And when the movie Star Wars came out, anybody and everybody who was somebody would draw character(s) and/or space craft from the movie during class.

I'll definitely check out the movie now that I've come across this information about Foster City.
Actually much of this especially the bolded text was common in other places besides FC. At least that was the case on the Peninsula, in places that were generally of a uniform middle to upper middle class composition. Ah, pencil fights. Then when they started to come out with the more bendy ones that were reprocessed wood mixed with rubber, talk about cheating, LOL! Dang, and the lift tickets left on jackets. I was still doing that when I met my wife (she made me stop!).
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Old 08-19-2015, 08:09 AM
 
Location: LEAVING CD
22,973 posts, read 25,415,802 times
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Everything you mention about F.C. schools happened across the lagoon in San Mateo as well. Bayside JHS was just as bad as Bowditch except with (mostly) less affluent kids from places like Los Prados.

I remember the Commodores Apts very,very well! Not only did I have friends that lived there, there was also an older guy (late 40's) who lived there that had a constant party going on in his place. Drugs,booze,ciggs were readily available and teens from about 12-16 years old (not his) were always coming and going. He had christmas lights all over the ceiling, black light posters on the walls, loud music and he had a hand held laser that we'd all play with doing light shows. That kind of thing was really high tech at the time.
Ahh the stupidity of youth!
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Old 08-19-2015, 10:10 AM
 
6,705 posts, read 2,135,301 times
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Quote:
Originally Posted by jimj View Post
Everything you mention about F.C. schools happened across the lagoon in San Mateo as well. Bayside JHS was just as bad as Bowditch except with (mostly) less affluent kids from places like Los Prados.

I remember the Commodores Apts very,very well! Not only did I have friends that lived there, there was also an older guy (late 40's) who lived there that had a constant party going on in his place. Drugs,booze,ciggs were readily available and teens from about 12-16 years old (not his) were always coming and going. He had christmas lights all over the ceiling, black light posters on the walls, loud music and he had a hand held laser that we'd all play with doing light shows. That kind of thing was really high tech at the time.
Ahh the stupidity of youth!
I remember that guy with the Christmas lights, his apartment was closest to the Commodores Rec Center and tennis court/pool area. He also had a few constrictors that he'd play with while sitting in his chair as we all sat there tripping out over the lights, snakes and whatnot. I spent a few evenings in his apartment cause some of my friends really liked hanging out in his apartment, which I found odd, but then again, I didn't really know about the drugs and alcohol thing and I'm sure the friends I had did. One such "friend" who I hung out with in that apartment was named Mark Miller. His dad was a donut cooker and would be gone from like 6pm until 6am every night of the week. So needless to say, Mark was totally out of control.

Last edited by FC76-81; 08-19-2015 at 10:56 AM..
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Old 08-19-2015, 10:21 AM
 
6,705 posts, read 2,135,301 times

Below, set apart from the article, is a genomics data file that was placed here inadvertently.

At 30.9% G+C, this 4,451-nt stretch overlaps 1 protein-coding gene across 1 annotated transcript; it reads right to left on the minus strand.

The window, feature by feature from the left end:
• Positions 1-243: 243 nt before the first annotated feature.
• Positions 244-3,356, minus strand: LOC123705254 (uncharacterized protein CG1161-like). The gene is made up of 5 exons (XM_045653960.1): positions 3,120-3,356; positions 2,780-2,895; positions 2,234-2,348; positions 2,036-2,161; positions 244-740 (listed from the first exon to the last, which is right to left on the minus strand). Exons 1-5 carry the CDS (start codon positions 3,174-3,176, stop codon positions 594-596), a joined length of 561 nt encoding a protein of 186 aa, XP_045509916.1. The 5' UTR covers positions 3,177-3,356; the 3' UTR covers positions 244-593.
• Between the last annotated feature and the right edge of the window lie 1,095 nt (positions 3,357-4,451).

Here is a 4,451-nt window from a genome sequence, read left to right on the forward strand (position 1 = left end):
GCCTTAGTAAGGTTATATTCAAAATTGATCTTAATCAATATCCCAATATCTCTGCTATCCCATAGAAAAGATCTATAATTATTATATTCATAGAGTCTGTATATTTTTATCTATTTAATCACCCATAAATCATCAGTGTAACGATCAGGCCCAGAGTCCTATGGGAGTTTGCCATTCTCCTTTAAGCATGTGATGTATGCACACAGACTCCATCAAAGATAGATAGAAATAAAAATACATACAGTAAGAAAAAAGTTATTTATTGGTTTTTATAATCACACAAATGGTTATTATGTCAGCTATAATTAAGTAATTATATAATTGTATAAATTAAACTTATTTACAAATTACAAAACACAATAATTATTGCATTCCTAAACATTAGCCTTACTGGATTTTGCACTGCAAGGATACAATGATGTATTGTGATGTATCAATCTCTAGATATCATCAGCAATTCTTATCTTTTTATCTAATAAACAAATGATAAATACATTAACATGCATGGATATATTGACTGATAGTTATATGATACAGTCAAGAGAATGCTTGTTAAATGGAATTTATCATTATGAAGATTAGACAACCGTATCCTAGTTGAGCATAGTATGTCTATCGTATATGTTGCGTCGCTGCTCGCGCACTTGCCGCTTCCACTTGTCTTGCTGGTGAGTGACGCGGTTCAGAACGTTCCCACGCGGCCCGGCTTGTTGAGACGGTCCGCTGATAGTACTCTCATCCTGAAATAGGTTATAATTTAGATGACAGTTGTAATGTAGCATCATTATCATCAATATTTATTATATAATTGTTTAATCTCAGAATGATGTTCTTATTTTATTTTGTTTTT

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Quote:
Originally Posted by BayAreaHillbilly View Post
Actually much of this especially the bolded text was common in other places besides FC. At least that was the case on the Peninsula, in places that were generally of a uniform middle to upper middle class composition. Ah, pencil fights. Then when they started to come out with the more bendy ones that were reprocessed wood mixed with rubber, talk about cheating, LOL! Dang, and the lift tickets left on jackets. I was still doing that when I met my wife (she made me stop!).
Yes you are most definitely right about that. However, I had lived in San Francisco, Daly City, Pacifica, and San Mateo before Foster City and I had never experienced the degree of what I mentioned in any of those previous places. It was really bad. No man's land was Bounty Drive in Foster City if you were just an average good kid who didn't want to participate in shady juvenile activities back in the '70s. That was part of the bully turf land. I never wanted to be caught dead in that area. But sometimes would because we had to pass that street in order to go over the bridge to Thrifty's for a .10 scoop of ice cream.

And yeah, the best pencils for pencil fighting was the Choice brand cause of the flexible properties of the outer material. A few kids got creative and would pull the lead out and replace it with a metal spoke of the same length and diameter. For this reason, we'd spend a moment inspecting the pencils before the fight commenced .
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Old 08-19-2015, 10:48 AM
 
6,705 posts, read 2,135,301 times
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Originally Posted by Marlingang5 View Post
I was at a wedding 9/6/08 Heard about the movie, Found this site . I have not seen the movie yet however I remember contributing to the interviews. They focused on our gang of Several names : The Marlin Gang, the Bathroom gang (the only shelter at the park in windy Foster city ) and the convient gang ( We hung out near the convienent mart ) And finnaly The Lynch Mob ( Kelly Lynch leader ) We had 20-30 close freinds nightly, Are Main spots to meet were @ Marlin Park and also the corner of Beach Park and Marlin Ave.I Lived on Marlin Also moved to FC in 63-64 on Pilgrim dr. and spent grades 1-HS in FC. We did a ton of mischievous things. WM
LOL. Very interesting, particularly the "Lynch Mob" I take it Kevin Lynch was a little brother of Kelly Lynch. Kevin Lynch was one of the kids who all of us feared since he was in our age group. I only had one friendly dialog with him in 5th grade. He spoke very fondly of Montana. Makes perfect sense now. Kevin, Skipper, Smitty, just to name a few. I ran into a chick named Lisa Paoli in around 1995 who told me a lot had happened to most of these FC characters.